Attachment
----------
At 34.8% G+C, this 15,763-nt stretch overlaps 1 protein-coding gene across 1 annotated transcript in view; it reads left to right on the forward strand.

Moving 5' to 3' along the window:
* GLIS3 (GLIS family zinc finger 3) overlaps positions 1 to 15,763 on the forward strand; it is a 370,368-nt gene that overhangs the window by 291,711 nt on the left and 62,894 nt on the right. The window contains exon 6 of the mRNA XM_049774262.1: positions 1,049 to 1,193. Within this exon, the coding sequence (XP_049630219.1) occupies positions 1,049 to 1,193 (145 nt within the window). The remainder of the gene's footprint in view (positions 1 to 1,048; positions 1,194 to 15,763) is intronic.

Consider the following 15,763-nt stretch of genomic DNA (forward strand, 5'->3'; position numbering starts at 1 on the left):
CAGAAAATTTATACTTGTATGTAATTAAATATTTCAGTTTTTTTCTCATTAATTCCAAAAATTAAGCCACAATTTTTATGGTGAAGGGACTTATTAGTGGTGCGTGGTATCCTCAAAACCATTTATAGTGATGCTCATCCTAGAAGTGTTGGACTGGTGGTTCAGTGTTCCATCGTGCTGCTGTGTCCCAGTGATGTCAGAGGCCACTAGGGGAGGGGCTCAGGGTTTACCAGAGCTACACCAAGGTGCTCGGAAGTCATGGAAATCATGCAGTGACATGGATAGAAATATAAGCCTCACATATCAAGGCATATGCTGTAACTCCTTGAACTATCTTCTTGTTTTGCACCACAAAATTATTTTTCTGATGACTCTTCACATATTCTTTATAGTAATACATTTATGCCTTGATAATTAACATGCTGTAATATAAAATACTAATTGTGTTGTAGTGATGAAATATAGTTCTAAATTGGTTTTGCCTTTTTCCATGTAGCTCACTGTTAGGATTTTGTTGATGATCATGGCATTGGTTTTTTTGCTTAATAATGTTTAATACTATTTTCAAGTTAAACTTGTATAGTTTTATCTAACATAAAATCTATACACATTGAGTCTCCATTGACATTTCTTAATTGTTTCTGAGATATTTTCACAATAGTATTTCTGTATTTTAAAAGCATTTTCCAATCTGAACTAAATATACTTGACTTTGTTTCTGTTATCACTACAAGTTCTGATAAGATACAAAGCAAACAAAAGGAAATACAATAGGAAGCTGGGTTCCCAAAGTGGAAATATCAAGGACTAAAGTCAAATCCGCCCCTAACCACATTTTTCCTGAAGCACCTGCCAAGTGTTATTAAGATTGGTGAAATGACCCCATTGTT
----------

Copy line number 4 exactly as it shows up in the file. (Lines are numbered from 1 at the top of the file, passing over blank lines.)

Consider the following 15,763-nt stretch of genomic DNA (forward strand, 5'->3'; position numbering starts at 1 on the left):